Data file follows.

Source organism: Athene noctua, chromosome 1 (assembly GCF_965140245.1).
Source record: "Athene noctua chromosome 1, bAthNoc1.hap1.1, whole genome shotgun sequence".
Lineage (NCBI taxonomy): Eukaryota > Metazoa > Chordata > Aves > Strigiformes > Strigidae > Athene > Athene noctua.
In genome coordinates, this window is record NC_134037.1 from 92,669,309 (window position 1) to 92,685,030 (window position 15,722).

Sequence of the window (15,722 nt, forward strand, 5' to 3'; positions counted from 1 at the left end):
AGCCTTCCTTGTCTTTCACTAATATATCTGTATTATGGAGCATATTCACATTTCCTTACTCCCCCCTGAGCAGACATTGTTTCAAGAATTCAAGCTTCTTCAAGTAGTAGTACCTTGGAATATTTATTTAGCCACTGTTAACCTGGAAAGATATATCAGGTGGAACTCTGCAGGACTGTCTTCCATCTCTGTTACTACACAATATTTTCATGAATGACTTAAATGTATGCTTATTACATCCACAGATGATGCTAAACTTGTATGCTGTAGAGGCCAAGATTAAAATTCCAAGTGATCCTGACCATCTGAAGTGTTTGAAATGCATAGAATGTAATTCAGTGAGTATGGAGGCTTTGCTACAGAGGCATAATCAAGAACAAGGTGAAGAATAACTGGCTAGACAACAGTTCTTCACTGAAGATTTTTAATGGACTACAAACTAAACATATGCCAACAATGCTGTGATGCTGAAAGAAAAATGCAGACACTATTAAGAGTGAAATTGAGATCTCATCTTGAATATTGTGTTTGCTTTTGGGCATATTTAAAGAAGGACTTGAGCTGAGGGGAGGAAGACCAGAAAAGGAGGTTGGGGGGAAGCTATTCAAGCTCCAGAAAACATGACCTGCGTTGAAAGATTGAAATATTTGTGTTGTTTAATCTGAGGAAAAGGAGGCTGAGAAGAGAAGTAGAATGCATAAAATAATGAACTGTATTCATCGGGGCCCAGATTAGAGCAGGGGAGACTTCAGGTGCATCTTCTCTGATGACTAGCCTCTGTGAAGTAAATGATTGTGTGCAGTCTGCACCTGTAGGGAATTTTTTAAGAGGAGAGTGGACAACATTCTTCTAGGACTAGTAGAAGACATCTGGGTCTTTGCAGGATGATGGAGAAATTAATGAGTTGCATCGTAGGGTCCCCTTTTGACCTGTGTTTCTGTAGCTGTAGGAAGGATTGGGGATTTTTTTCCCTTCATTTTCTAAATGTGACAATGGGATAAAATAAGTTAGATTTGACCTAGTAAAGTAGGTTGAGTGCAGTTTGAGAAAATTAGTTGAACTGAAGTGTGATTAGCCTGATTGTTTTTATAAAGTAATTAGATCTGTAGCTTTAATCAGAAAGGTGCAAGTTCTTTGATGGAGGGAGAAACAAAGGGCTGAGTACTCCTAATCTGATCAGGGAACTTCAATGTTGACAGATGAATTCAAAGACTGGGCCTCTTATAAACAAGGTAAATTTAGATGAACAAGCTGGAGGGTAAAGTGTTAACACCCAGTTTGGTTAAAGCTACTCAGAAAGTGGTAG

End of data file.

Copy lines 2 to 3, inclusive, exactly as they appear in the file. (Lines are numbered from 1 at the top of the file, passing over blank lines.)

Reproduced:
Source record: "Athene noctua chromosome 1, bAthNoc1.hap1.1, whole genome shotgun sequence".
Lineage (NCBI taxonomy): Eukaryota > Metazoa > Chordata > Aves > Strigiformes > Strigidae > Athene > Athene noctua.